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Internet Computing Begins

Charles Petrie

Pages: 6–7

Abstract—In celebration of IEEE Internet Computing's 20th anniversary, the inaugural Editor-in-Chief Charles Petrie reminisces about the time period surrounding the magazine's beginnings, as well as how IC became the IEEE Computer Society's first magazine posted online.

Keywords—Internet/Web technologies; online publishing; Internet computing

In early 1996, I was approached by Ted Lewis with the idea of starting a new IEEE Computer Society magazine about “the Internet.” You might need some context to appreciate what happened when I accepted the challenge to understand why it was one.

Getting in Gear

Many of us academics and researchers had been using the Internet regularly since the Eighties. We emailed each other and wondered why everyone didn't. Email was the Internet's first killer app (versus telnet), but finding the information available to share via FTP was the new pressing need.

Up until 1992, Gopher looked like the best solution. Then we saw the WWW and knew this was a winner. I went to Stanford in 1993 to the Center for Design Research (CDR) and had everyone throw away paper and put everything on “the Web” using Mosaic. Back then, you only had to know 10 simple HTML commands to write a webpage. Everyone in the CDR could do it. I started putting all of my slide presentations in HTML, packed a Sun Sparc in my luggage, and gave a DARPA presentation from its webserver that year. We started the Mechanical Engineering section of the WWW Virtual Library (, the predecessor of Wikipedia, shortly thereafter. Netscape Navigator 1.1 became available and the Internet went commercial in 1995. Students were bringing news of Java to seminars, and quitting their PhD programs in droves to start ISPs. Heady days.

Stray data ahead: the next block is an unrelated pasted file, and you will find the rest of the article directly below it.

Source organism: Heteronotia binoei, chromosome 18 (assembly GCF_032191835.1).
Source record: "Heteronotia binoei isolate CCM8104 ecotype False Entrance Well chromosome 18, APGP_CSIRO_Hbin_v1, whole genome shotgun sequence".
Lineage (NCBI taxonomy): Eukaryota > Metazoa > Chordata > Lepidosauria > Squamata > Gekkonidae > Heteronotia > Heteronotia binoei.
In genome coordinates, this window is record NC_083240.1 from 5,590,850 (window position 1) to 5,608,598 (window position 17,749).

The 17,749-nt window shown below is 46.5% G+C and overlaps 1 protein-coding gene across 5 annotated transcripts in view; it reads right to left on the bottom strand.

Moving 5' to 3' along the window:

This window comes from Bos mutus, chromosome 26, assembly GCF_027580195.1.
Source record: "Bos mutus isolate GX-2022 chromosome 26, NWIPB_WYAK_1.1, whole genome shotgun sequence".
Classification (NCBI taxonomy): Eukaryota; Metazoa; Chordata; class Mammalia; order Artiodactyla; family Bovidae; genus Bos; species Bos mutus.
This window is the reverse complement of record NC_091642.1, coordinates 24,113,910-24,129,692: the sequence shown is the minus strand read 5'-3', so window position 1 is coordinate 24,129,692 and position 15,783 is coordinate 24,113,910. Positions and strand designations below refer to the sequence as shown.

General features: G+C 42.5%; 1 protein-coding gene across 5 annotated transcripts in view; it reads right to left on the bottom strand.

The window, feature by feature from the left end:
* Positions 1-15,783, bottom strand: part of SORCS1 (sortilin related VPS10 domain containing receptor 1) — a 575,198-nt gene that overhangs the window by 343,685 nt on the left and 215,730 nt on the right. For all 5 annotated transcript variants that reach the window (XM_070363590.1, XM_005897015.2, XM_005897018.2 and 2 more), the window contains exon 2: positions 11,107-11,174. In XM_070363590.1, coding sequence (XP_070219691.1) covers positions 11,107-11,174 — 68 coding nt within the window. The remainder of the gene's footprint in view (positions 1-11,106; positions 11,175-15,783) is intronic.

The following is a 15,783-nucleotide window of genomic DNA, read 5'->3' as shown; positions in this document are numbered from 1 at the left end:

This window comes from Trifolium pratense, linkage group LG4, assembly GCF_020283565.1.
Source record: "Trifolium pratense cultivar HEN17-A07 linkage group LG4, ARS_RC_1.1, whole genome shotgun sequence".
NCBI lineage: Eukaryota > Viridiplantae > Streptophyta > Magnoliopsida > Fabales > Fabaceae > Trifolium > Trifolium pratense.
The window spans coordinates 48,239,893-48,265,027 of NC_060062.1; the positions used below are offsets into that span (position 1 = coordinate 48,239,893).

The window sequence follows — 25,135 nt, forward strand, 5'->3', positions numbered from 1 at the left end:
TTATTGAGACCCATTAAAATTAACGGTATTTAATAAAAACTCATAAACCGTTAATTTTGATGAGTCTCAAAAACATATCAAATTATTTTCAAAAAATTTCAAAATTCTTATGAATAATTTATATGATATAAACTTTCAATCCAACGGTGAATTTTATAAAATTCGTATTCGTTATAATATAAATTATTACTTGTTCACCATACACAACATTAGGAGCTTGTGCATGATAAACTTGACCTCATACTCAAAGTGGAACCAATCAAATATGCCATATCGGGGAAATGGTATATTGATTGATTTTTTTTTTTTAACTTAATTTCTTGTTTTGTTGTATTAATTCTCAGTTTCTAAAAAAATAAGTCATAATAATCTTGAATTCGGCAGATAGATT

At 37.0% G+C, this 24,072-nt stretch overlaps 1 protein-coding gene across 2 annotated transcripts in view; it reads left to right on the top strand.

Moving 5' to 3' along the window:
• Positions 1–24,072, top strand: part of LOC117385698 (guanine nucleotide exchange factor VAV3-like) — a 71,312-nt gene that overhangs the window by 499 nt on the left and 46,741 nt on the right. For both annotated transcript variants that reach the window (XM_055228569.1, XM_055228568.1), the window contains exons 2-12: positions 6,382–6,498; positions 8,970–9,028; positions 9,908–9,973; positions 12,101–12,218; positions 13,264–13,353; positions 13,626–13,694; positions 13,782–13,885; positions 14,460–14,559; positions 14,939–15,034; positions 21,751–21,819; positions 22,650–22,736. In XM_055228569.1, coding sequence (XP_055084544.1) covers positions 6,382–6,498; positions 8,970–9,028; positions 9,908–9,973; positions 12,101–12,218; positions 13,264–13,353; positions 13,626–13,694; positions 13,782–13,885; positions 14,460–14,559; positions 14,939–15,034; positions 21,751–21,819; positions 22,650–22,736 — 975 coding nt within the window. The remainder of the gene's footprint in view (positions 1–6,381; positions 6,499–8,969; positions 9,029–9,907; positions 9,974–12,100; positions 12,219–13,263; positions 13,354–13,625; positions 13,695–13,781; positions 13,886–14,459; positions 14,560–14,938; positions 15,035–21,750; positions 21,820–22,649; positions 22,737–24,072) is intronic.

Except over at Microsoft. In 1996, Bill Gates was still dismissing the Internet and WWW in The Road Ahead as indequate technology to build a mass market.1 Other professional analysts were predicting that the Internet would never affect magazines and newspapers or brick-and-mortar stores. That was the received wisdom outside our nerd bubble when we started working hard on this magazine, with our first board meeting in the third quarter of 1996.

The First CS Magazine Online

It wasn't obvious to everyone at IEEE Computer Society what we were trying to do or why, because the Internet wasn't generally well-understood. There were prominent naysayers both inside and outside the Computer Society. Most people were reluctant to put their credit cards online. Webservers were still counted carefully. Bob Metcalfe was saying the whole Internet would crash. Technical gurus predicted packet switching would be replaced by Asynchronous Transfer Mode (ATM; see Interactive TV was being pushed. The Computer Society's press office director wanted this magazine to be called Edgeware. We had to fight hard for approvals and resources.

Magazines mostly weren't on the Web then. It was big news when Salon offered its content online in 1995. IEEE had no digital library, so I worked closely with the Computer Society's IT department. I converted all of the magazine's content by hand into HTML and posted it on the Computer Society's server. So we were the first Computer Society magazine online. You can still see my original 1997–1998 columns (∼petrie/online/), as well as my interviews with leading innovators, including Bob Metcalfe, Eric Schmidt, Len Kleinrock, Robert Cailliau, and George Gilder ( All of this was, I repeat, hand-coded into HTML along with all other magazine content, and available for free. It was difficult, but I wasn't going to start a magazine called Internet Computing that wasn't available online.